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Biased Beliefs About Random Samples: Evidence from Two Integrated Experiments

Author

Listed:
  • Daniel J. Benjamin

    () (University of Southern California and NBER)

  • Don A. Moore

    () (University of California at Berkeley)

  • Matthew Rabin

    () (Harvard University)

Abstract

We report two incentivized experiments on four errors in reasoning about random samples: the Law of Small Numbers, Non-Belief in the Law of Large Numbers, exact representativeness, and “bin effects.” We control for a variety of confounds that constrain prior work, test predictions of existing models, and assess the magnitudes of the biases. By asking each participant many different questions about the same data, we disentangle the biases from possible rational alternative interpretations. We find that no coherent model could jointly rationalize people’s beliefs about random sequences with their beliefs about distributions of outcomes.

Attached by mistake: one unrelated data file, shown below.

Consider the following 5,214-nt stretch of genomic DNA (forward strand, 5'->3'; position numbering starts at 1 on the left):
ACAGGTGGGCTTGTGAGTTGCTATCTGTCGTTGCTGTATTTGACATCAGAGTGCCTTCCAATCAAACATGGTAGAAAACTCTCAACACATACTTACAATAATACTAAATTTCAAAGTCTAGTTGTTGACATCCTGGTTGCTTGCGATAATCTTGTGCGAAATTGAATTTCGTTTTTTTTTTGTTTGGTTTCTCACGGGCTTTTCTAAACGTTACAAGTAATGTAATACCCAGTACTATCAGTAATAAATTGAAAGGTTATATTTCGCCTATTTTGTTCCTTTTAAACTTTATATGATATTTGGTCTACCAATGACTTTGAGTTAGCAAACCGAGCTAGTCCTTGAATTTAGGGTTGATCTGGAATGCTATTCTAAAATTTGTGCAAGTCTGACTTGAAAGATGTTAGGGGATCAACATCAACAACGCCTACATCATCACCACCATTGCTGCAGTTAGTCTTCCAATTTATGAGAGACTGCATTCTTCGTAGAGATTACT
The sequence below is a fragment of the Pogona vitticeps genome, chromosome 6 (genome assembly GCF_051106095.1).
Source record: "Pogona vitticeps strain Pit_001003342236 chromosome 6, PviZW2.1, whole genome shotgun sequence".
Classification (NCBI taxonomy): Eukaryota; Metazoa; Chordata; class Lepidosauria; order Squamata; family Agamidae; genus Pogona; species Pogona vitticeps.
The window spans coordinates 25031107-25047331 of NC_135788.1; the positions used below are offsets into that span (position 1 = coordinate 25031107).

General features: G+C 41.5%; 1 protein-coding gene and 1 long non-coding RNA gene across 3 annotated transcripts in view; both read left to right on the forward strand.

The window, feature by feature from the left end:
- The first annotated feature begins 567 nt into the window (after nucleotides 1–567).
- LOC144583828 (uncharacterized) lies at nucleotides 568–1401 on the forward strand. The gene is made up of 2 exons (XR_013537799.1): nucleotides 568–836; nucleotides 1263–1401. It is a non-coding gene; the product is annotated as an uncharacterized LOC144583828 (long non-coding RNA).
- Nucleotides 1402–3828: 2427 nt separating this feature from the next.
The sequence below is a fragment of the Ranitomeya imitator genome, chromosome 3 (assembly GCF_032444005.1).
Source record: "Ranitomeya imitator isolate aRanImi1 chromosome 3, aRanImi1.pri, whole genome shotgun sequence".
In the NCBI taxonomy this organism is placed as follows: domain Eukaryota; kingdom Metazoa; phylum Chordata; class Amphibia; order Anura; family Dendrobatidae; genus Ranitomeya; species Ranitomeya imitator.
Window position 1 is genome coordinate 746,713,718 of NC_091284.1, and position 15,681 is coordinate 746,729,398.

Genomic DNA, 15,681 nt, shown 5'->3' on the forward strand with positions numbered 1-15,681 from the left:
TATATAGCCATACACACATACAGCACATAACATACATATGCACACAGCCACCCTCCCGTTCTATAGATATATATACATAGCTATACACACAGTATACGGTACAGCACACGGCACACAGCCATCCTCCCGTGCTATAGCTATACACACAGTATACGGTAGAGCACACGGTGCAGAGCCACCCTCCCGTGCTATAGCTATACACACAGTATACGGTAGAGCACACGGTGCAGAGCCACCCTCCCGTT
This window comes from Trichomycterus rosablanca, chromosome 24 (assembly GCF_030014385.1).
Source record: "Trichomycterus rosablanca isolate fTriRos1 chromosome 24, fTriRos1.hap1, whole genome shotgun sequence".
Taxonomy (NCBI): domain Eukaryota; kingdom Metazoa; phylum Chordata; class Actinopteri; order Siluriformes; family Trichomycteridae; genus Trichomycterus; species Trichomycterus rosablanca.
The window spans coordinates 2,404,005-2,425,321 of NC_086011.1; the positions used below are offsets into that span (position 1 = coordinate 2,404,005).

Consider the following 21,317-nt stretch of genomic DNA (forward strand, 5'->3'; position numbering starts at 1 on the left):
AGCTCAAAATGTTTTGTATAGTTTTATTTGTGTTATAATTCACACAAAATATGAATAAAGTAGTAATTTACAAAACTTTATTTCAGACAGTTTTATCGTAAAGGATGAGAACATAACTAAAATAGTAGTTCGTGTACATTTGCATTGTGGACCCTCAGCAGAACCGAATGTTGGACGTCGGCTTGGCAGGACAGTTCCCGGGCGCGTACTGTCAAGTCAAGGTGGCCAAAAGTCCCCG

Suggested Citation

  • Daniel J. Benjamin & Don A. Moore & Matthew Rabin, 2018. "Biased Beliefs About Random Samples: Evidence from Two Integrated Experiments," GRU Working Paper Series GRU_2018_014, City University of Hong Kong, Department of Economics and Finance, Global Research Unit.
  • Handle: RePEc:cth:wpaper:gru_2018_014
    as

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    File URL: https://www.cb.cityu.edu.hk/ef/doc/GRU/WPS/GRU%232018-014%20Benjamin.pdf
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    References listed on IDEAS

    as
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    More about this item

    Keywords

    Law of Small Numbers; Gambler’s Fallacy; Non-Belief in the Law of Large Numbers; Big Data; Support Theory;

    JEL classification:

    • B49 - Schools of Economic Thought and Methodology - - Economic Methodology - - - Other

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